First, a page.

Beta Readers: The What, The Who, & The When

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A beta reader can offer valuable insight and perspective on your work in progress. However, who should you ask to be a beta reader and, equally important, when should they review your work? Let’s break down the what, whos and whens of this important critique tool. 

What is a Beta Reader?

A beta reader is someone who reviews a work of writing as an average reader. They typically give feedback in terms of pacing, character development, and consistency. When you’ve been working on something for a long period of time, or conversely, very intensely for a short period of time, it’s vital to get a fresh set of eyes on your work.

A beta reader should never take the place of an editor or a proofreader. They’re merely there to offer a fresh perspective on your writing. They might point out glaring inconsistencies or areas that seem boring or need a bit more work. They’ll also give you the positive boost you need when you’re most likely exhausted–and possibly want to set your manuscript on fire. 

Who Should be Your Beta Readers?

There are two kinds of beta readers. The first kind has a writing background and may or may not be an active writer. This person is perfect for spotting issues with writing craft. They’ll typically have more insight into the mechanics of writing simply because they’ve been in your shoes.

The second kind doesn’t have a writing background. They’re avid readers who enjoy reading and have a solid understanding of what makes a good read. Typically, you’d want to find a reader in this category who is familiar with your genre. However, if they’re not a fan of your genre but are interested in reading your work, they bring with them a unique point of view. 

In either case, you want someone to read for you who has a genuine interest in bettering your work. You don’t need a scalding tongue-lashing when you’ve just invested time, thought, and heart into a project.

When Should You use Beta Readers?

With the two categories in mind, it’s best to consider when you want someone to review your project. I’ve narrowed it down to two phases. 

The Early Draft/Revision Phase

During this phase, your work is still in its infancy. It’s probably messy and a bit unorganized–as it should be. You’re working things out. Plotting, rearranging, trying different courses of action. At this stage of the game, a beta reader with a writing background can step over your dirty socks and see what’s happening. They don’t mind the mess, they’ve made their own in the past. They can be useful in helping you make decisions, getting you unstuck, and give you fresh insights. For example, in terms of character development, you can ask something like, is this character too wishy-washy? How do I fix that?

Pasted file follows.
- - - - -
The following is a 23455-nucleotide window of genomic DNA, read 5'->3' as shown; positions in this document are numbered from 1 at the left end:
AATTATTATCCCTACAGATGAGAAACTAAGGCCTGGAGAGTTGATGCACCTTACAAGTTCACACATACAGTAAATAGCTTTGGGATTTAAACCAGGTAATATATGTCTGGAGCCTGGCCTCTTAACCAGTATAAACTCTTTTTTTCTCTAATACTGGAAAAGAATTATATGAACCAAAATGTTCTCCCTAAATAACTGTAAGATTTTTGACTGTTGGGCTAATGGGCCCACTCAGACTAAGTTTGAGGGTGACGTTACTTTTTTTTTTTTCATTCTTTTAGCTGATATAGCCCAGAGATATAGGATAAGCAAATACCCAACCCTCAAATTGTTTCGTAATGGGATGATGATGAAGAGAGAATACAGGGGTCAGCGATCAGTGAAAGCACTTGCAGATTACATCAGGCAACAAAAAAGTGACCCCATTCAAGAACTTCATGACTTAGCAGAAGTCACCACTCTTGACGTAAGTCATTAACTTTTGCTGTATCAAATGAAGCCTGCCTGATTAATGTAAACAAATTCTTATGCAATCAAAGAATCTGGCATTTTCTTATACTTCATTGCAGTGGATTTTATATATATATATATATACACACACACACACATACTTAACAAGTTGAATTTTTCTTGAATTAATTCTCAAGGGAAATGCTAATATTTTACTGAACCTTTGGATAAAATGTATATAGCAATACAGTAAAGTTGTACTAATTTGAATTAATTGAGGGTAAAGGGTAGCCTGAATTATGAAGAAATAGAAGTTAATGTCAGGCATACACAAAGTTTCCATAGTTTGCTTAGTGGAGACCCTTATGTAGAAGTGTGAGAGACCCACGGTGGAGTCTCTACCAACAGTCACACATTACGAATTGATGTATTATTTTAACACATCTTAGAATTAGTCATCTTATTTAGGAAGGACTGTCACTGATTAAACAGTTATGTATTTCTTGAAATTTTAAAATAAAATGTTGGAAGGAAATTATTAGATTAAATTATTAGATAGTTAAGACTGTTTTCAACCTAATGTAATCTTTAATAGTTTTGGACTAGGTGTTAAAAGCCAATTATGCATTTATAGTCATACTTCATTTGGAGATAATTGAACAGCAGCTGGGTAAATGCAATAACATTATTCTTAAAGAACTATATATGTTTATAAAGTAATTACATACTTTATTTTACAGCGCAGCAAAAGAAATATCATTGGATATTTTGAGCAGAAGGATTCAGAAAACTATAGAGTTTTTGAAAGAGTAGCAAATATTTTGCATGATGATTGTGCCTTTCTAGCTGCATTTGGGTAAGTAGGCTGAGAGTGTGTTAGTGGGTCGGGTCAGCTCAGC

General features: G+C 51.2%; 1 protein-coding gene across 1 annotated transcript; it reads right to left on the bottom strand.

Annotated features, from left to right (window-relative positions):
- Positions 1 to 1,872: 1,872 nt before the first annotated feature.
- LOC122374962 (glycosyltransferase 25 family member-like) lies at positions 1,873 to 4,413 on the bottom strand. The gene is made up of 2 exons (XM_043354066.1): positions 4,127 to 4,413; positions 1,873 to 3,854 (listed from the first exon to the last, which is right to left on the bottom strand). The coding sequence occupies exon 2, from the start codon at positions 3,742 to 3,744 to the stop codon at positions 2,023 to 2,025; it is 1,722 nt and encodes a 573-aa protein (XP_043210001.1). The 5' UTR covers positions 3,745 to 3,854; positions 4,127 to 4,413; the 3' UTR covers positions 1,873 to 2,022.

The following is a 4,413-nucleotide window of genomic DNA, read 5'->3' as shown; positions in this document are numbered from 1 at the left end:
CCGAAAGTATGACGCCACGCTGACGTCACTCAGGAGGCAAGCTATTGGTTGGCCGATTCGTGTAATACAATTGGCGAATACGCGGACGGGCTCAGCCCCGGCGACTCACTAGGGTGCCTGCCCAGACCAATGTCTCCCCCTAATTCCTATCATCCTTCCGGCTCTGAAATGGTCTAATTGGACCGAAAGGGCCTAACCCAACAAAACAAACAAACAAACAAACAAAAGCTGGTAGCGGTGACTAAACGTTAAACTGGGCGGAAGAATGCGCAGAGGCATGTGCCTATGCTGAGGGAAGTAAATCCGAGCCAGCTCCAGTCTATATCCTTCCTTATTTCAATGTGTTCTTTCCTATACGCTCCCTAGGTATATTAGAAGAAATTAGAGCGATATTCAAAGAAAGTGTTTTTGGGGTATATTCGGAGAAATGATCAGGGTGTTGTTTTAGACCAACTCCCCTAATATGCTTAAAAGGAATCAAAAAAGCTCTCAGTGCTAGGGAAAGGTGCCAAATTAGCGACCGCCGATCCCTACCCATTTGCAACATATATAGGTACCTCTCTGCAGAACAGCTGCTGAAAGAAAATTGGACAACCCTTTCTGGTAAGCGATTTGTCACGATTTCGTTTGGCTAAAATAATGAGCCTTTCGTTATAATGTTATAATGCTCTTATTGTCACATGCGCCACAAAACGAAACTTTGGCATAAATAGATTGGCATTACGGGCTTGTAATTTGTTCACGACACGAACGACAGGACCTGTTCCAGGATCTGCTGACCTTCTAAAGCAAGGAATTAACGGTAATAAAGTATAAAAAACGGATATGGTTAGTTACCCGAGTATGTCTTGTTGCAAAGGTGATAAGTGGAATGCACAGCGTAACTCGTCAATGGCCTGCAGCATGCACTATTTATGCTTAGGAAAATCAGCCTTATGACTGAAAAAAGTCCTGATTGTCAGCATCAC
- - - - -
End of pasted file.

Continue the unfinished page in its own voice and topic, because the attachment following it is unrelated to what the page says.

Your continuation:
The Final Pass Phase

A non-writer can be better utilized when given a more polished piece. They don’t need to see the mess you’ve made. They want the experience of reading something as if it were out in the real world without the distraction of missing chapters, glaring errors, and undeveloped characters.

Their insight, in terms of emotional response, is helpful. Did they feel empathy when they were supposed to? Did they enjoy the plot twist in the middle? Their response might be more organic and a better representation of the big wide world of readers. 

Finding a Beta Reader

Are you ready to find beta readers but not sure where to start? Might I suggest you head on over to Inkitt’s own Beta Reader Group and share your work? I’d also suggest that you include target questions so that you get the most out of someone’s time.

Best of luck out there! 

Do you have a topic you would like us to cover? Let us know about your suggestion. 


About Author

Heather Rigney is a fiction writer, blogger, journalist, and art teacher based in Rhode Island. Author of The Merrow Trilogy--a dark, historical fantasy novel that deals with homicidal mermaids, the colonial suppression of women, and a present-day alcoholic funeral director trying to make sense of it all. Her writing has been featured in Motif Magazine and Stone Crowns Magazine. By day she teaches art at an all-girls Quaker school and at night she tries to be creative while avoiding too many sweets. You can read more about Ms. Rigney on her website:

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